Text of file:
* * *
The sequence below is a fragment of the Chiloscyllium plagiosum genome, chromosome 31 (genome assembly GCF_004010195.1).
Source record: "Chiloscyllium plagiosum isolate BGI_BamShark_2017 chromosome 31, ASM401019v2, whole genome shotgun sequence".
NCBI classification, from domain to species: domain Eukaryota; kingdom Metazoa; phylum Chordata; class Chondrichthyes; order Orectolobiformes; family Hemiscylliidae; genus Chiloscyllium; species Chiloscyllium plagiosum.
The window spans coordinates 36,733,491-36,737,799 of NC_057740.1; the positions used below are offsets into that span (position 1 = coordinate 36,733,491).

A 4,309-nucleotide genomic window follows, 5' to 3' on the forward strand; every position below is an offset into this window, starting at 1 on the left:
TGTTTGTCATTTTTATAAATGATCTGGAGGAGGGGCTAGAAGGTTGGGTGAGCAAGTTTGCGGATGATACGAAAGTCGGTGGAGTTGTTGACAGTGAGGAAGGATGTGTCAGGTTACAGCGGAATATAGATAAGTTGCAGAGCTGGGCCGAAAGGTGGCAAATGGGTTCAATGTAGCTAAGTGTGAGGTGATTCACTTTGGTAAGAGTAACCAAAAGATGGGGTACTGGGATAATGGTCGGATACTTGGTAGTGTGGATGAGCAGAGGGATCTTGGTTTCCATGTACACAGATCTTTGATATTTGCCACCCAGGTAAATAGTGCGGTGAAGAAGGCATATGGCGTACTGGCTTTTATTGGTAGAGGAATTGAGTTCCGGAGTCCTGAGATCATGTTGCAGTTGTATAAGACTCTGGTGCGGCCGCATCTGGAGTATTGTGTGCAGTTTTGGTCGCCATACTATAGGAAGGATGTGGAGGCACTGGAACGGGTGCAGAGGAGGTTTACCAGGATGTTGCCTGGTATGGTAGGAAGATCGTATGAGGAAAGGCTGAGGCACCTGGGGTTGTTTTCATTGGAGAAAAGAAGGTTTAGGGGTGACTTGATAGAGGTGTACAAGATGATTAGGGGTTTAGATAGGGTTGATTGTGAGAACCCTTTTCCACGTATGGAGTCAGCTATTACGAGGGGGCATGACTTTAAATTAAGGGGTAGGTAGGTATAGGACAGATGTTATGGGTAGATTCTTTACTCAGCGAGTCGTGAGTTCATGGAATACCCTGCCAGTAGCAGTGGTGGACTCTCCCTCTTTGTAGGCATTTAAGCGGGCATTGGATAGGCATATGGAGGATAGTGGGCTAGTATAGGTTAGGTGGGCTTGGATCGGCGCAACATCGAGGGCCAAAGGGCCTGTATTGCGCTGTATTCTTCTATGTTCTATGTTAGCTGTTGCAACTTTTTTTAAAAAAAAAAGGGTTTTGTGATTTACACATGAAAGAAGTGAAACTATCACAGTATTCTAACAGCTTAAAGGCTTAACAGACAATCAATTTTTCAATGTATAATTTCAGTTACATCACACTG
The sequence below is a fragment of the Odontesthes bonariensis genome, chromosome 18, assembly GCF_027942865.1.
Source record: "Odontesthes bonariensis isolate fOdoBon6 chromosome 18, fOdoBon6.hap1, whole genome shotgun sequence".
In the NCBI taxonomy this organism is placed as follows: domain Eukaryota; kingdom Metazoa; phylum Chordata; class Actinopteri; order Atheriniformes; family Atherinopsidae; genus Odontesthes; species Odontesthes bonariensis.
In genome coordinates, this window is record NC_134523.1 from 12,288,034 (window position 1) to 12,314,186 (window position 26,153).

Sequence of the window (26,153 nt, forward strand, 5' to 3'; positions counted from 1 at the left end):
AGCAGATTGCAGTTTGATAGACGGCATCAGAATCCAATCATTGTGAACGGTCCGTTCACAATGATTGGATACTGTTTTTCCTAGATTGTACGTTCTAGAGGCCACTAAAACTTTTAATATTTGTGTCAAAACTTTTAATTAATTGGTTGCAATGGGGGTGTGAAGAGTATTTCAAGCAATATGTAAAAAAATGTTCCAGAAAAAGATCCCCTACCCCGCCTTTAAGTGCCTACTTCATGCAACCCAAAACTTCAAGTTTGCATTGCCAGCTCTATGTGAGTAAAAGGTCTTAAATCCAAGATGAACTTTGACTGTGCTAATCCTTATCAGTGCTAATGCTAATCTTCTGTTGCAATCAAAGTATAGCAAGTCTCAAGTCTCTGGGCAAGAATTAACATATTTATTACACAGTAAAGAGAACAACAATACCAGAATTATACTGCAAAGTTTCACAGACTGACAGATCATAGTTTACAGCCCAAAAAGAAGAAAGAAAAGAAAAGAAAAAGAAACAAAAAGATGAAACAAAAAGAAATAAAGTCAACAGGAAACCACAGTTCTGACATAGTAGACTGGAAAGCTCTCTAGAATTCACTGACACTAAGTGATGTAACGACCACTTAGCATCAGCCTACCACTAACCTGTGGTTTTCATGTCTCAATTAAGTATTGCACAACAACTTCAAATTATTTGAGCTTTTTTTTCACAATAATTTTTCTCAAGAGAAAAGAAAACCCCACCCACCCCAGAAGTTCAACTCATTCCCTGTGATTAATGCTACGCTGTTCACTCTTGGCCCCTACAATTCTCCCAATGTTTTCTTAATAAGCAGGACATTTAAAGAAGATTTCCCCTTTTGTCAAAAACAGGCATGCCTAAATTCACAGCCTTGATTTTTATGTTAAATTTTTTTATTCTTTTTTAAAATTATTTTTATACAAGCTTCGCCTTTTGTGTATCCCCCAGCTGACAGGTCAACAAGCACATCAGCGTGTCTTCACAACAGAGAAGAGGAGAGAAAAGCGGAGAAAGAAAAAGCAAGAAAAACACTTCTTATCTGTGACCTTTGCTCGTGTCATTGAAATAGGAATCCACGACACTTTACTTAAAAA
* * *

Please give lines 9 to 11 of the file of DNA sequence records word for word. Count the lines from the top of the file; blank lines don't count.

In the NCBI taxonomy this organism is placed as follows: domain Eukaryota; kingdom Metazoa; phylum Chordata; class Actinopteri; order Atheriniformes; family Atherinopsidae; genus Odontesthes; species Odontesthes bonariensis.
In genome coordinates, this window is record NC_134523.1 from 12,288,034 (window position 1) to 12,314,186 (window position 26,153).

Sequence of the window (26,153 nt, forward strand, 5' to 3'; positions counted from 1 at the left end):